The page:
BANGKOK – When it comes to cracking jokes, people in Thailand like it naughty and spicy.
In the former kingdom of Siam, it even sounds like the language was designed to facilitate double entendre: Thai is a tonal language whose pronunciations, modulated according to five different tones (one more than in Mandarin), make it the perfect tongue for pun lovers – which is fortunate, as Thai people absolutely revel in sexual innuendos.
For example: in Thai, the words "penis" and "banana", although written entirely differently, are pronounced almost exactly the same way – with only one tone difference. Such a phonetic proximity allows a great variety of jokes – granted, not necessarily tasteful ones...
"Wit and humor are often linked with sexuality," says a young female university professor who wished to remain anonymous. Thai society is a paradoxical mix between prudish conservatism and a pronounced taste for sappadon -- salacious and even indecent jokes.
A few years ago, during a fierce debate in Parliament, an MP was demanding the resignation of the presiding speaker; he approached the latter’s high seat with a ladder – asking the speaker to symbolically descend from his throne. But the words he used could be interpreted in two very different ways: When the MP shouted, "I’ve brought you a ladder," he made sure to pronounce the sentence so that people could also understand: "I'm here to chase you with my d*ck."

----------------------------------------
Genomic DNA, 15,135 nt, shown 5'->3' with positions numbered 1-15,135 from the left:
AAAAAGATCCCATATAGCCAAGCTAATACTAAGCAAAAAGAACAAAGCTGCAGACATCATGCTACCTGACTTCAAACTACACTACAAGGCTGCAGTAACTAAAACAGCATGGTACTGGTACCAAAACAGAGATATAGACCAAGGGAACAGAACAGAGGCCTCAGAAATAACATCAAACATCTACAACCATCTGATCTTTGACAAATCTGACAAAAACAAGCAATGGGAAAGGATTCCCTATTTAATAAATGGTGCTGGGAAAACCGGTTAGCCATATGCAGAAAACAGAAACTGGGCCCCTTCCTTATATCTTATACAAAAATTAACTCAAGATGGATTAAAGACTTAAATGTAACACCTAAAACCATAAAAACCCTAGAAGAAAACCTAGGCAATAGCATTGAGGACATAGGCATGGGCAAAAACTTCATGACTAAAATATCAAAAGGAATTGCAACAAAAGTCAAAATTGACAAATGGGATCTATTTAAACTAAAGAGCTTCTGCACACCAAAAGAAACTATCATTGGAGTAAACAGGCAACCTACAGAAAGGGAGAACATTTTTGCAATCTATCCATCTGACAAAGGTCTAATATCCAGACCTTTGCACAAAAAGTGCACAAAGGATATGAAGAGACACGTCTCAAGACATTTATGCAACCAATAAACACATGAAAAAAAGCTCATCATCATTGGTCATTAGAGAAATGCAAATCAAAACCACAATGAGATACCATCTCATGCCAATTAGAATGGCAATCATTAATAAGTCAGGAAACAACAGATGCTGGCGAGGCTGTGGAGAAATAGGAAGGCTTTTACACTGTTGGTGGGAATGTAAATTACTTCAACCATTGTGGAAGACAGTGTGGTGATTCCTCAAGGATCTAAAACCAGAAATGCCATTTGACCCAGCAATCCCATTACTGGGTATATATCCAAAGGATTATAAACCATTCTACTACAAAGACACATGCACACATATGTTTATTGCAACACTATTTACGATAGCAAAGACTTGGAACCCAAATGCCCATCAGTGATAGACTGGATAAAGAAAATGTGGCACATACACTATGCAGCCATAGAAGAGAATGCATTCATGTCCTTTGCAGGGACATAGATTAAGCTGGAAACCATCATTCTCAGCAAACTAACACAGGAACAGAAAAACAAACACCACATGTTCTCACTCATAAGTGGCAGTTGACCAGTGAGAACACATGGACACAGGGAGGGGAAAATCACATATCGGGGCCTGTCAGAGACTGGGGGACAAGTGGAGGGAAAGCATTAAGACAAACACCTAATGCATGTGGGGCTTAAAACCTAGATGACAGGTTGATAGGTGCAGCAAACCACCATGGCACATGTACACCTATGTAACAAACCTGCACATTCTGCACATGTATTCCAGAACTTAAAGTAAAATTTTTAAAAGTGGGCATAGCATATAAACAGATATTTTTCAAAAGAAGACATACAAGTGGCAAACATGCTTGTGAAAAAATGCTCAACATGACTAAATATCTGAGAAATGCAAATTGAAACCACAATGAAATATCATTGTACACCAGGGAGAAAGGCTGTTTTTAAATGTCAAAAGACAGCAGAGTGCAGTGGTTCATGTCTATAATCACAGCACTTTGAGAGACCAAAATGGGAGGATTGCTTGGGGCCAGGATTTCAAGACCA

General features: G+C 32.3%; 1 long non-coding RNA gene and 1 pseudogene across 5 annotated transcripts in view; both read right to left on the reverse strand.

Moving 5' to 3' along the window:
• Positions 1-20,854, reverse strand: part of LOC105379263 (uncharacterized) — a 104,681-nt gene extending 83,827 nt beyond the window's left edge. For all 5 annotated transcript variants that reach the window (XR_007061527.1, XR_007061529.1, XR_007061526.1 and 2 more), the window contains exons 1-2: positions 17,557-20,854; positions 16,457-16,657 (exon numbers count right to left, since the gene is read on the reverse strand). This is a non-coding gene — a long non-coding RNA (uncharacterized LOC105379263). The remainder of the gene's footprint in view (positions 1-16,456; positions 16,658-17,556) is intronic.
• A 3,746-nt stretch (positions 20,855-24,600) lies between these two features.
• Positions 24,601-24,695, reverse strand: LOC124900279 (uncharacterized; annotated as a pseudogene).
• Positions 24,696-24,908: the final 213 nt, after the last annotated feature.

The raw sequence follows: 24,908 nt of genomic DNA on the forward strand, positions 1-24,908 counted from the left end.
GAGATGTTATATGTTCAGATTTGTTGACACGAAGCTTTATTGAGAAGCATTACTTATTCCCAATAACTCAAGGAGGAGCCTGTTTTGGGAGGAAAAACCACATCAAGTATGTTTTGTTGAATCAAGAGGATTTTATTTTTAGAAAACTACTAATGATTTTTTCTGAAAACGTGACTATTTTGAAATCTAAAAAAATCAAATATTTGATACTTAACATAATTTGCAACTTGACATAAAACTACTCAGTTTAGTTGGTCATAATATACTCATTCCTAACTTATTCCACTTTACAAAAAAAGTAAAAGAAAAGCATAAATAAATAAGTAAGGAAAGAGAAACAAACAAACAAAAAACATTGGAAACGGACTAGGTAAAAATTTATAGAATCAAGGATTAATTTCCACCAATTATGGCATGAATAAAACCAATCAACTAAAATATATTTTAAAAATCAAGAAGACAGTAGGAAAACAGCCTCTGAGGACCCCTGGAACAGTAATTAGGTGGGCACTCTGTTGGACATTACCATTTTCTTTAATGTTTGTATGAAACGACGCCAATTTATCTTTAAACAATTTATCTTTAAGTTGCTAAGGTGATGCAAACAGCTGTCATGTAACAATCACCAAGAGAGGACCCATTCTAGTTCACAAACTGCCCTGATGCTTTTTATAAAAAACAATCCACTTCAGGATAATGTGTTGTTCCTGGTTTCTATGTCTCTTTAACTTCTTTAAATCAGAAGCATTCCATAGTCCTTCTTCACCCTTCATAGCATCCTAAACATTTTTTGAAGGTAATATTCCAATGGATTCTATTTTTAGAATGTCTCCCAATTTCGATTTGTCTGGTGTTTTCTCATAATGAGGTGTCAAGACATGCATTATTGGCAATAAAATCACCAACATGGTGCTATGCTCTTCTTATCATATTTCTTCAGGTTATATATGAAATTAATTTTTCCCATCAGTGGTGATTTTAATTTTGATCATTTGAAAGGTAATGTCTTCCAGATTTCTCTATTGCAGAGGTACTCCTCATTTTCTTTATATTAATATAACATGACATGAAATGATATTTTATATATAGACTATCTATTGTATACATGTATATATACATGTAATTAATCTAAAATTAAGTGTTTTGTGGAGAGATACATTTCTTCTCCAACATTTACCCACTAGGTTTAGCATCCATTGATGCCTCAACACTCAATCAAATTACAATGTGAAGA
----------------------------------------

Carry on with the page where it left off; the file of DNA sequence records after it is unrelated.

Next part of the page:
Everything is game
In Thailand, the way people laugh at each other has nothing to do with the Western world’s cautious, handled-with-care mockery. "Here we make fun of fat women, transvestites, big noses -- it makes us laugh and we don’t hesitate to crack jokes in front of our ‘victims’," says a former French teacher who cannot help but laugh as he’s talking.
"Ladyboys," or kathoeys, are also a favorite object of ridicule. Although transgender persons genuinely represent a "third sex" in Thailand, and are probably better integrated into society than anywhere else in the world -- except perhaps in Brazil – it does not make them less a target of derision and mockery. TV shows often feature kathoeys, whose job is to make the audience laugh at their own expense by purposely exaggerating their ambivalent appearance and manners in a hilarious exercise of self-deprecation. Dwarves and other more or less grotesque characters complete the cast in this kind of show, where every dumb joke is punctuated by a ironic ba-dum-tss rimshot. Slapstick humor at its best.
But beyond the fact that Thais are always up for a good laugh, the way they’ve become masters in caustic irony might also have to do with a need to skirt round their society’s strict codes. "It’s very difficult for us to tackle sensitive issues directly, so we have to find more oblique answers," says the young university professor. With sarcasm, Thais have found a way to laugh at what annoys or embarasses them.
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